7 - MIT Department of Chemistry 5.74, Spring 2004:...

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p. 48 IRREVERSIBLE RELAXATION We want to study the relaxation of an initially prepared state. We will show that first-order perturbation theory for transfer to a continuum leads to irreversible transfer—an exponential decay—when you include the depletion of the initial state. The Golden Rule gives the probability of transfer to a continuum (for a constant perturbation): +, 2 k kk k 0 k P2 wV E E t Pw t t P1 P wS U w 0 0 A AA A AA A = P t 0 1 t 0 k P A P The probability of being observed in k varies linearly in time. This will clearly only work for short times, which is no surprise since we said for first-order P.T. b k t | b k 0 . So !! w k A represents the tangent to the relaxation behavior at t 0. !! w k A w P k A w t t 0 The problem is we don’t account for depletion of initial state. What long-time behavior do we expect? From an exact solution to the two-level problem, we saw that probability oscillates sinusoidally between the two states with a frequency given by the coupling: Cohen-Tannoudji, et al. p. 1344; Merzbacher, p. 510. MIT Department of Chemistry 5.74, Spring 2004: Introductory Quantum Mechanics II. Instructor: Prof. Andrei Tokmakoff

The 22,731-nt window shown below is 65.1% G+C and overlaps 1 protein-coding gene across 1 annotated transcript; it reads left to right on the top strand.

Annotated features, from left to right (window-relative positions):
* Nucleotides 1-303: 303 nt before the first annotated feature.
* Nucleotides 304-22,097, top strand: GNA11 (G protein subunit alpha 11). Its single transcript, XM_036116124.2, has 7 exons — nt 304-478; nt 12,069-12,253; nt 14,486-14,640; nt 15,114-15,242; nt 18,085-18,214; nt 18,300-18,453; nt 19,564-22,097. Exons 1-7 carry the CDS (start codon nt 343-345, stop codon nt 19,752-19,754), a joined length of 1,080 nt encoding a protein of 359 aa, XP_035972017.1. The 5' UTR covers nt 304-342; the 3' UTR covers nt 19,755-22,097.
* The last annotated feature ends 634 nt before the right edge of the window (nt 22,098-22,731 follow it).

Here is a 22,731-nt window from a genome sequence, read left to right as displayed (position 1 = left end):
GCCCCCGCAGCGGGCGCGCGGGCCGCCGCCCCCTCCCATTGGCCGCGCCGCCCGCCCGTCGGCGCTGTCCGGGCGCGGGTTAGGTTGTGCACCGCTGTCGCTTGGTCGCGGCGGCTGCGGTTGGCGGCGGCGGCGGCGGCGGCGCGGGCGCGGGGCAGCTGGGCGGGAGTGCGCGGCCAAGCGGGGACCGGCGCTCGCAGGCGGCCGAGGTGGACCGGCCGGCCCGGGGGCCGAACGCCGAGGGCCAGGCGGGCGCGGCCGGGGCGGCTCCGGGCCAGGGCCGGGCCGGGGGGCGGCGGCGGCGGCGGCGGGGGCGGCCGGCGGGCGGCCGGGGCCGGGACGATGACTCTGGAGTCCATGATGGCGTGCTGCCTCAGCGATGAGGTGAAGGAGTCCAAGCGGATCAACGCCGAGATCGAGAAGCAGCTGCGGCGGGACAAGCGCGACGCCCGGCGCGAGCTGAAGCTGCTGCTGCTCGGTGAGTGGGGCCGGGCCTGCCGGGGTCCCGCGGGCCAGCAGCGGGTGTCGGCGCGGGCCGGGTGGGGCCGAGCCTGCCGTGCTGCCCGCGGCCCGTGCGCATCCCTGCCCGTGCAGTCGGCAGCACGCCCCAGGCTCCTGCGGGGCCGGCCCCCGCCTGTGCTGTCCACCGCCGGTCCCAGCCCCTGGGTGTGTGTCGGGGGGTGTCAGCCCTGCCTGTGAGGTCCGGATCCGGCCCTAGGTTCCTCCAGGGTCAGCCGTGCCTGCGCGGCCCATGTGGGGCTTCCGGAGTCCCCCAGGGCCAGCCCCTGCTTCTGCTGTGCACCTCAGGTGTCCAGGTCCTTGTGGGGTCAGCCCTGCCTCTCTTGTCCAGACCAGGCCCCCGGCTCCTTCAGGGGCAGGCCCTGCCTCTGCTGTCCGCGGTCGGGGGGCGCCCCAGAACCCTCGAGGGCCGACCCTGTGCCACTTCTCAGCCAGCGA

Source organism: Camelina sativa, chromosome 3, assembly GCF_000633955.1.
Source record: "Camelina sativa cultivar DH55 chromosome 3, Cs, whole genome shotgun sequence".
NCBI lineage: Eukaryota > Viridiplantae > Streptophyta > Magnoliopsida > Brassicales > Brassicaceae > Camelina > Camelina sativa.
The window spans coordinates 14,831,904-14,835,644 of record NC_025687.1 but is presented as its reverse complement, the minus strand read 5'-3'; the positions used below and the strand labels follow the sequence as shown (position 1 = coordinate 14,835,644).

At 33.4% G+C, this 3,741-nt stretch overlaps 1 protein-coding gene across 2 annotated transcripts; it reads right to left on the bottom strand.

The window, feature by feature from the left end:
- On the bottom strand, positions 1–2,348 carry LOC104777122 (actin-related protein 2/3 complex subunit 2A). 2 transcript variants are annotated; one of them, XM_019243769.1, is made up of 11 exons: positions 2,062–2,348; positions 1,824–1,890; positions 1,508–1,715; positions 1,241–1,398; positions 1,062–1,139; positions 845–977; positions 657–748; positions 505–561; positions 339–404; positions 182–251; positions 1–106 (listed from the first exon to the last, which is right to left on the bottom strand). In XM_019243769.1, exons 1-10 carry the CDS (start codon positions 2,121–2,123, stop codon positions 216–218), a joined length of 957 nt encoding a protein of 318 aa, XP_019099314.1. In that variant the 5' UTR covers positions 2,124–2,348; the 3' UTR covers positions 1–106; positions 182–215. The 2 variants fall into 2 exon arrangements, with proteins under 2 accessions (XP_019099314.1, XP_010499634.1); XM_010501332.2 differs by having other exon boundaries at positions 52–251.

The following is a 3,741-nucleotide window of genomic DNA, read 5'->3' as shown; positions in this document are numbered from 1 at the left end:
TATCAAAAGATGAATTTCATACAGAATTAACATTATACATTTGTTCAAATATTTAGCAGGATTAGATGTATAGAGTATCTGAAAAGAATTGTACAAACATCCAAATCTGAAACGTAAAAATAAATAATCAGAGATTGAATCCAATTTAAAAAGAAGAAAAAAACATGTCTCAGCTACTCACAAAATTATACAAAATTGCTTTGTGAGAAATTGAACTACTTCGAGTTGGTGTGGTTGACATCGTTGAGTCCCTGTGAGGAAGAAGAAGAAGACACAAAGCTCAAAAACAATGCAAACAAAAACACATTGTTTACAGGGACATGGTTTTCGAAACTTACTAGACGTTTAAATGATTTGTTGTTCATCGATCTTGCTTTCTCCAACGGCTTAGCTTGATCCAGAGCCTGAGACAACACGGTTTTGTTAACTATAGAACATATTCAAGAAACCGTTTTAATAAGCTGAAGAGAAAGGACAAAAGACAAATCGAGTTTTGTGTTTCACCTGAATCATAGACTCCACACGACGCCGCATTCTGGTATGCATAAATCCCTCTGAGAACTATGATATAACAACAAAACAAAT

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p. 49 R / S: P t 1st order P.T. k P A P AA 0 1 0 !! : R ' 2 . V k A 2 = But we don’t have a two-state system. Rather, we are relaxing to a continuum. Fermi’s Golden Rule says we have a time-independent rate, !!
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7 - MIT Department of Chemistry 5.74, Spring 2004:...

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